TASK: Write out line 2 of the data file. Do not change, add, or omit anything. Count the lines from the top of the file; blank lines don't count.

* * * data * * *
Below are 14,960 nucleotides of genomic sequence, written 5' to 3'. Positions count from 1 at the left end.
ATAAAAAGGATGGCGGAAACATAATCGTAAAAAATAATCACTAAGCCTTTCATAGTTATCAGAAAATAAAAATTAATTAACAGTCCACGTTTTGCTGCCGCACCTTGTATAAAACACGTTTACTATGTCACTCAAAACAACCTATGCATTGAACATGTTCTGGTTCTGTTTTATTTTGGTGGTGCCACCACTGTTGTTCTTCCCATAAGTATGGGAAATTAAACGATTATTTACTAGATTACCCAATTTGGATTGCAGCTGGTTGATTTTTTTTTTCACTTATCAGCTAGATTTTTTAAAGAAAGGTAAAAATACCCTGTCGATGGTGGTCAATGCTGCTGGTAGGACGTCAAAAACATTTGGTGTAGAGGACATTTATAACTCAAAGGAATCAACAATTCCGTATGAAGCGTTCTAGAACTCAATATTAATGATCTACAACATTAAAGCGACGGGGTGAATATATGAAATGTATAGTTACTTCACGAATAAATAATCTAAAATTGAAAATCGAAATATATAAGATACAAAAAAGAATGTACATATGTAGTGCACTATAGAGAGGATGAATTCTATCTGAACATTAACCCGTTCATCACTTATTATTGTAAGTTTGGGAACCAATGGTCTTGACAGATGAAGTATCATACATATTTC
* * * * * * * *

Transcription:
ATAAAAAGGATGGCGGAAACATAATCGTAAAAAATAATCACTAAGCCTTTCATAGTTATCAGAAAATAAAAATTAATTAACAGTCCACGTTTTGCTGCCGCACCTTGTATAAAACACGTTTACTATGTCACTCAAAACAACCTATGCATTGAACATGTTCTGGTTCTGTTTTATTTTGGTGGTGCCACCACTGTTGTTCTTCCCATAAGTATGGGAAATTAAACGATTATTTACTAGATTACCCAATTTGGATTGCAGCTGGTTGATTTTTTTTTTCACTTATCAGCTAGATTTTTTAAAGAAAGGTAAAAATACCCTGTCGATGGTGGTCAATGCTGCTGGTAGGACGTCAAAAACATTTGGTGTAGAGGACATTTATAACTCAAAGGAATCAACAATTCCGTATGAAGCGTTCTAGAACTCAATATTAATGATCTACAACATTAAAGCGACGGGGTGAATATATGAAATGTATAGTTACTTCACGAATAAATAATCTAAAATTGAAAATCGAAATATATAAGATACAAAAAAGAATGTACATATGTAGTGCACTATAGAGAGGATGAATTCTATCTGAACATTAACCCGTTCATCACTTATTATTGTAAGTTTGGGAACCAATGGTCTTGACAGATGAAGTATCATACATATTTC